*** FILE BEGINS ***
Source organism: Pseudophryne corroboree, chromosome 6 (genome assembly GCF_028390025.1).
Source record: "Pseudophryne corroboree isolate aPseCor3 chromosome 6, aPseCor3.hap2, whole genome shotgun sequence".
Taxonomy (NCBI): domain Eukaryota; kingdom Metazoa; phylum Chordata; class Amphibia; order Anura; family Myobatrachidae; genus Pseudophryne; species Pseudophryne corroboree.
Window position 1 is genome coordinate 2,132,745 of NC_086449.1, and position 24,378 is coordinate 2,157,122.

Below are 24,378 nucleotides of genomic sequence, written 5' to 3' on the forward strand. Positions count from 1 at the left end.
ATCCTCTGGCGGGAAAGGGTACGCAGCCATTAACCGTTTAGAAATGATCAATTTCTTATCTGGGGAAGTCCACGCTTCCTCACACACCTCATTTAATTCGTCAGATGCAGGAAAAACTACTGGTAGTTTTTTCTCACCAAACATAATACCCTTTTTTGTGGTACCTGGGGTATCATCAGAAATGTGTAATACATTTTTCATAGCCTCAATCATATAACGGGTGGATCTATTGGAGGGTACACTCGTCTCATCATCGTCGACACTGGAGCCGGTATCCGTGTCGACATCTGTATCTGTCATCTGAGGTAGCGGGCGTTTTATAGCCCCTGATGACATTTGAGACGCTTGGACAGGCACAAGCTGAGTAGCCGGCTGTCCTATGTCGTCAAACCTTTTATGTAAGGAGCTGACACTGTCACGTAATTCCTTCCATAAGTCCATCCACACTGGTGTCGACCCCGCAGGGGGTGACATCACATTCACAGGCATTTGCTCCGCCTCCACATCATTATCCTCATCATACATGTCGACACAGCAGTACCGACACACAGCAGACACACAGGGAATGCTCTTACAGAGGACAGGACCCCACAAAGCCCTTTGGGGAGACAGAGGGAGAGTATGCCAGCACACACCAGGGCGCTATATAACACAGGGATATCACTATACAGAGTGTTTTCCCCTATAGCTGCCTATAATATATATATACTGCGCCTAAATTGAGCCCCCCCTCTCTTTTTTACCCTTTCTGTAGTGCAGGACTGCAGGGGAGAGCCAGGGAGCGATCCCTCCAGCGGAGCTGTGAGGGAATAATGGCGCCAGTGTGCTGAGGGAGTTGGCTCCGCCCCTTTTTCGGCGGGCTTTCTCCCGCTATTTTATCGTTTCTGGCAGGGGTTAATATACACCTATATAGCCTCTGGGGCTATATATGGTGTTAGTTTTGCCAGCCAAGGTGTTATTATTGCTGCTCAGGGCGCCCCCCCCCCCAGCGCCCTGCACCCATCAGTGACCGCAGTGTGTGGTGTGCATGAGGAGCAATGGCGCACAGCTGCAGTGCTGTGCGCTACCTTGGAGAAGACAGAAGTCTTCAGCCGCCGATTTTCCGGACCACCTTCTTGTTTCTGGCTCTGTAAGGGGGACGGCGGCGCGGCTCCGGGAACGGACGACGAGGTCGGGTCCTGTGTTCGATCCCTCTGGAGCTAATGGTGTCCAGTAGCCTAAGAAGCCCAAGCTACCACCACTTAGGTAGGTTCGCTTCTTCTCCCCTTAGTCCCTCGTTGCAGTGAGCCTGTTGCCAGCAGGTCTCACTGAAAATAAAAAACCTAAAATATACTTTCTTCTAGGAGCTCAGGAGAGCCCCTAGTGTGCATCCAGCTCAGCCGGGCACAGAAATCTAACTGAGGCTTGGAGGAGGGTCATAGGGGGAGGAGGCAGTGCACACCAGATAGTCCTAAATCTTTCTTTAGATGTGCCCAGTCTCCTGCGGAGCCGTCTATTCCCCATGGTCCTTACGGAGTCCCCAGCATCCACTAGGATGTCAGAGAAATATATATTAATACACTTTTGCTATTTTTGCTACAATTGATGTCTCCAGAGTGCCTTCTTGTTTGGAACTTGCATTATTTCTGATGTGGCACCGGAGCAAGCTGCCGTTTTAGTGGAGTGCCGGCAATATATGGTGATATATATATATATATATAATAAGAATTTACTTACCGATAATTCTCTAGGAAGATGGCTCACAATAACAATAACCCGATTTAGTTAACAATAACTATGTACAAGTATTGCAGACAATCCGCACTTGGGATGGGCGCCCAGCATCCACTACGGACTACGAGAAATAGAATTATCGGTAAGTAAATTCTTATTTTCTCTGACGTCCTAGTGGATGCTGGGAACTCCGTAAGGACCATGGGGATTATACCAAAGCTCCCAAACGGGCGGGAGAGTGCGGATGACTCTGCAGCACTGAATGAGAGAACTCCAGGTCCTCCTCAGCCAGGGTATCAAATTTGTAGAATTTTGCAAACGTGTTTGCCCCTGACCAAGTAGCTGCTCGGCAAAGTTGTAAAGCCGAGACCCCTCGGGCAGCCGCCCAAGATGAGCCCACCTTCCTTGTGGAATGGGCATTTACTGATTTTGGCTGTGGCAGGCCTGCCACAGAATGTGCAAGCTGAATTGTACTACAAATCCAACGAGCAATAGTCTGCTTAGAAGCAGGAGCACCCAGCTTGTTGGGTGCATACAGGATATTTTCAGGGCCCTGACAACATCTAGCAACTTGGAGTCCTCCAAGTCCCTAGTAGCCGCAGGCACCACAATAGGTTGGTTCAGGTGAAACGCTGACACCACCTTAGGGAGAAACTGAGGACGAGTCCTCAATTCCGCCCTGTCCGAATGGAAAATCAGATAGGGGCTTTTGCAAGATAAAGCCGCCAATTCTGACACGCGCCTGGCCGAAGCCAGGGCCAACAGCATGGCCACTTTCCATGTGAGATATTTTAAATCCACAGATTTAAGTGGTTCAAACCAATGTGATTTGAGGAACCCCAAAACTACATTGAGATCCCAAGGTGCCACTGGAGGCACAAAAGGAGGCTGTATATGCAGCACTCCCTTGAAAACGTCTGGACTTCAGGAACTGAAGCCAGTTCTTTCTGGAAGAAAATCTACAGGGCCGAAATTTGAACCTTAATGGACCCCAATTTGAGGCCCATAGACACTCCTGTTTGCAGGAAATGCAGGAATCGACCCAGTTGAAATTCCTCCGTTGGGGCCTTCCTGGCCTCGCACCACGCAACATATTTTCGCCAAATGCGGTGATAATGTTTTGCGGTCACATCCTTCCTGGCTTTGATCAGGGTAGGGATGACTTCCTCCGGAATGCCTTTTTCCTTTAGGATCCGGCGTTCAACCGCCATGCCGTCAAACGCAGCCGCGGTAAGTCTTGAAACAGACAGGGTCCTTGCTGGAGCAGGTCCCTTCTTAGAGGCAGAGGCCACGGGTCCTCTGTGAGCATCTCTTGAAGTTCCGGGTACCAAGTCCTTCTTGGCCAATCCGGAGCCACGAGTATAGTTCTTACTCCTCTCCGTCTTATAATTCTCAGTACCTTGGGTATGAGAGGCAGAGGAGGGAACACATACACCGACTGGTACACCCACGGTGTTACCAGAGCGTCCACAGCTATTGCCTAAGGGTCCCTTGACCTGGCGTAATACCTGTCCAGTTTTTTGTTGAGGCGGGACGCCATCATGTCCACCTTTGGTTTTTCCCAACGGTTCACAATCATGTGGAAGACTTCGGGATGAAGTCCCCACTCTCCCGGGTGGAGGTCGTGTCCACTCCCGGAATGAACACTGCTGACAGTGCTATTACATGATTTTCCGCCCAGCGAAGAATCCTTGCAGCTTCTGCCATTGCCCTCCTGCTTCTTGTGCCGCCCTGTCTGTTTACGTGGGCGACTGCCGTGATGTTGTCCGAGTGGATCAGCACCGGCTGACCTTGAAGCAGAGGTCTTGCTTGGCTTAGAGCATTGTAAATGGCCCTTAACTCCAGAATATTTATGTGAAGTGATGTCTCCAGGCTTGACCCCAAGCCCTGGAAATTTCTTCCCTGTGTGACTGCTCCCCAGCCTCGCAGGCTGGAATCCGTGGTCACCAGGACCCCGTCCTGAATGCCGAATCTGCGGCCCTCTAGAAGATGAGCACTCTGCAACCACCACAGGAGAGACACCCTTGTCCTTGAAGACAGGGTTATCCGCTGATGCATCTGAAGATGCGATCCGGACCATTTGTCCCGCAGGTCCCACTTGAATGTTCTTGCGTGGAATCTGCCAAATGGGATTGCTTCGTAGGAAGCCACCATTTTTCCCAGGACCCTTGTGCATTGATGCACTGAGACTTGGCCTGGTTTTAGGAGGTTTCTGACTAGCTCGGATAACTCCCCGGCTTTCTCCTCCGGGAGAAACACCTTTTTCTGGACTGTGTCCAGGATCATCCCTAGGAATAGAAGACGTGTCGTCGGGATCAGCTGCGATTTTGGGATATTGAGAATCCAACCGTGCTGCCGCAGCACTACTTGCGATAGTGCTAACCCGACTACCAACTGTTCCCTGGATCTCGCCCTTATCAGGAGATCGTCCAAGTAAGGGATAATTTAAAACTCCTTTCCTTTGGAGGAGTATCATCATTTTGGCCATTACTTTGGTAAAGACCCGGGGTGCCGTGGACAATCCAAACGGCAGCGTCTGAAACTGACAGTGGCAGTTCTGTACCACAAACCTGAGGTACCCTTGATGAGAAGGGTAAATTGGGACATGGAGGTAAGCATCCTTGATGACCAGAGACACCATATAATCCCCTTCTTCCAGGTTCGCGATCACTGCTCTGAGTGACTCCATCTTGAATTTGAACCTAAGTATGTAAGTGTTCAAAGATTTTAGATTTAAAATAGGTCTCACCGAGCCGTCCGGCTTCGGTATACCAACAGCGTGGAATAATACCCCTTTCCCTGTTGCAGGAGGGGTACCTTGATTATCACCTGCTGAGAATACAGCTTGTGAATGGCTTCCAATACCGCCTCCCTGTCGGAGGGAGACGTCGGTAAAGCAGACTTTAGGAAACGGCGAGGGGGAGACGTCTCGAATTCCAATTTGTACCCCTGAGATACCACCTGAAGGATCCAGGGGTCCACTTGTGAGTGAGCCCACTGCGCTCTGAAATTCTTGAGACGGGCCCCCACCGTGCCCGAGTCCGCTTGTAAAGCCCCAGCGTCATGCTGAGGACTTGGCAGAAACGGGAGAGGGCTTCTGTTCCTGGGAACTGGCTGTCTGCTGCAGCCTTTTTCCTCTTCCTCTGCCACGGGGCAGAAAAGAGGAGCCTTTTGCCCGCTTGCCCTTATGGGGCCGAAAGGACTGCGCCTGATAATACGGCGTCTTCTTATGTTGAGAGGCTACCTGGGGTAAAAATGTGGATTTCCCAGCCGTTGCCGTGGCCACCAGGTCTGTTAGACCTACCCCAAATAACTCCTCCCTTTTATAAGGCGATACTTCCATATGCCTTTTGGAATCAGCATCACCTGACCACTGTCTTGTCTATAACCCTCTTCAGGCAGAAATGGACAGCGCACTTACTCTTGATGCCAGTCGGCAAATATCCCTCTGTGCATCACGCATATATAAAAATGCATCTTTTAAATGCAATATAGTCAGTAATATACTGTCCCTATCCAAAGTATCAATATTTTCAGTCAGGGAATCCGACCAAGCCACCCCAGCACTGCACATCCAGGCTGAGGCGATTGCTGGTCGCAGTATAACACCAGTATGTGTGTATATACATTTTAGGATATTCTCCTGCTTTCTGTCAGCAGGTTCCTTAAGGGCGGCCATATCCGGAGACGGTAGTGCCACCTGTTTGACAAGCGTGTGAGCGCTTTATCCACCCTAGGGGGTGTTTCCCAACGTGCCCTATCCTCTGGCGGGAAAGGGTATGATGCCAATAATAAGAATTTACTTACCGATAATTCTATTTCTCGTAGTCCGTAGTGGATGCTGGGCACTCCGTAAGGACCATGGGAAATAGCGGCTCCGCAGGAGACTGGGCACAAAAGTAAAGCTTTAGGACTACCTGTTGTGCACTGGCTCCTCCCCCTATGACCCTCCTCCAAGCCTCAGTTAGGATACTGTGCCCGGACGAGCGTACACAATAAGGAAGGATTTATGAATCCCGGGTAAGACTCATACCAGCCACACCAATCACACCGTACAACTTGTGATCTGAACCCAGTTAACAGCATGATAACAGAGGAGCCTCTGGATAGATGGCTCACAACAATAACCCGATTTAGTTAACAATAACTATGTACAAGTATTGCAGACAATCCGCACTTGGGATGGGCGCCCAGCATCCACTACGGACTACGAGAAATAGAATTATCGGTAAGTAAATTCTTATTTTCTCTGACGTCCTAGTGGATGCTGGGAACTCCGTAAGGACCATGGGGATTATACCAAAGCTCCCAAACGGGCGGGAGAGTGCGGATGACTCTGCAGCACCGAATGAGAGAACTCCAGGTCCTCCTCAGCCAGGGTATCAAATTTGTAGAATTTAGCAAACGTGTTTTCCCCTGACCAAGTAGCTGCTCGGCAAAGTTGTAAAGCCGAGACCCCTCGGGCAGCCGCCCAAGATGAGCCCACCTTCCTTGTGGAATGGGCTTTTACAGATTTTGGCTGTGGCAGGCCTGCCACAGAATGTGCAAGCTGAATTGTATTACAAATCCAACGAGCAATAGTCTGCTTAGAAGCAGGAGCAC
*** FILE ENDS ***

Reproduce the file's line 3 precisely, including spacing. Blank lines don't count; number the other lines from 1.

Taxonomy (NCBI): domain Eukaryota; kingdom Metazoa; phylum Chordata; class Amphibia; order Anura; family Myobatrachidae; genus Pseudophryne; species Pseudophryne corroboree.